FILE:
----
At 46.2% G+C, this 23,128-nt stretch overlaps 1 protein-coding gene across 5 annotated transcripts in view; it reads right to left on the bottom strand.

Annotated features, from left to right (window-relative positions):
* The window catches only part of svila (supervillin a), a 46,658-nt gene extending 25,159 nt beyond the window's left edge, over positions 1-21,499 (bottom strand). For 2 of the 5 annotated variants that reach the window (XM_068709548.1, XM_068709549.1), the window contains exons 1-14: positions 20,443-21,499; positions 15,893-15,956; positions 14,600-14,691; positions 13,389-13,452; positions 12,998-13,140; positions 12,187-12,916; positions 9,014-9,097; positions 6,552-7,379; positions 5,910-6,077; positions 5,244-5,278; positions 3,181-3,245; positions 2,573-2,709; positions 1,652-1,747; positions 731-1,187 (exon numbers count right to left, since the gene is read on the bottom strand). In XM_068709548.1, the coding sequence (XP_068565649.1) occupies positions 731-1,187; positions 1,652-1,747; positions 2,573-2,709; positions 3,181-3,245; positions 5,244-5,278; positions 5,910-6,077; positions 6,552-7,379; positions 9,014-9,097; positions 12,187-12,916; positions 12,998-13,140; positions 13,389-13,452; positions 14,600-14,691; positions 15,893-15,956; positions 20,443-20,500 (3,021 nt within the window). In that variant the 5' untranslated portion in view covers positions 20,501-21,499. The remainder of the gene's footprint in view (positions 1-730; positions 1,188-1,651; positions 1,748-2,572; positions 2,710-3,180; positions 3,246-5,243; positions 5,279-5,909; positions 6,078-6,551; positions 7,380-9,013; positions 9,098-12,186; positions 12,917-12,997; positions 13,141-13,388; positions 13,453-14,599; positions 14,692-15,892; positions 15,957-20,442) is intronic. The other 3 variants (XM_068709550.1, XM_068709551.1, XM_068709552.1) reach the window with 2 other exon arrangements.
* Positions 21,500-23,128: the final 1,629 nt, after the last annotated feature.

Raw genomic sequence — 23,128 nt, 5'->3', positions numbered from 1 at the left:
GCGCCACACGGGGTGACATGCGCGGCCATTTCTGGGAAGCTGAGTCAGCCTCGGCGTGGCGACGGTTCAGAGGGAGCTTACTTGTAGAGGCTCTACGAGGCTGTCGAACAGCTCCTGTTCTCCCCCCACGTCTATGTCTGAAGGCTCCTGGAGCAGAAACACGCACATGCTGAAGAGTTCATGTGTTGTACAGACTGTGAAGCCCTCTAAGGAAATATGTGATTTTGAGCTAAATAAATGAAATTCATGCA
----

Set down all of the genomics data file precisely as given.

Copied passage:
At 46.2% G+C, this 23,128-nt stretch overlaps 1 protein-coding gene across 5 annotated transcripts in view; it reads right to left on the bottom strand.

Annotated features, from left to right (window-relative positions):
* The window catches only part of svila (supervillin a), a 46,658-nt gene extending 25,159 nt beyond the window's left edge, over positions 1-21,499 (bottom strand). For 2 of the 5 annotated variants that reach the window (XM_068709548.1, XM_068709549.1), the window contains exons 1-14: positions 20,443-21,499; positions 15,893-15,956; positions 14,600-14,691; positions 13,389-13,452; positions 12,998-13,140; positions 12,187-12,916; positions 9,014-9,097; positions 6,552-7,379; positions 5,910-6,077; positions 5,244-5,278; positions 3,181-3,245; positions 2,573-2,709; positions 1,652-1,747; positions 731-1,187 (exon numbers count right to left, since the gene is read on the bottom strand). In XM_068709548.1, the coding sequence (XP_068565649.1) occupies positions 731-1,187; positions 1,652-1,747; positions 2,573-2,709; positions 3,181-3,245; positions 5,244-5,278; positions 5,910-6,077; positions 6,552-7,379; positions 9,014-9,097; positions 12,187-12,916; positions 12,998-13,140; positions 13,389-13,452; positions 14,600-14,691; positions 15,893-15,956; positions 20,443-20,500 (3,021 nt within the window). In that variant the 5' untranslated portion in view covers positions 20,501-21,499. The remainder of the gene's footprint in view (positions 1-730; positions 1,188-1,651; positions 1,748-2,572; positions 2,710-3,180; positions 3,246-5,243; positions 5,279-5,909; positions 6,078-6,551; positions 7,380-9,013; positions 9,098-12,186; positions 12,917-12,997; positions 13,141-13,388; positions 13,453-14,599; positions 14,692-15,892; positions 15,957-20,442) is intronic. The other 3 variants (XM_068709550.1, XM_068709551.1, XM_068709552.1) reach the window with 2 other exon arrangements.
* Positions 21,500-23,128: the final 1,629 nt, after the last annotated feature.

Raw genomic sequence — 23,128 nt, 5'->3', positions numbered from 1 at the left:
GCGCCACACGGGGTGACATGCGCGGCCATTTCTGGGAAGCTGAGTCAGCCTCGGCGTGGCGACGGTTCAGAGGGAGCTTACTTGTAGAGGCTCTACGAGGCTGTCGAACAGCTCCTGTTCTCCCCCCACGTCTATGTCTGAAGGCTCCTGGAGCAGAAACACGCACATGCTGAAGAGTTCATGTGTTGTACAGACTGTGAAGCCCTCTAAGGAAATATGTGATTTTGAGCTAAATAAATGAAATTCATGCA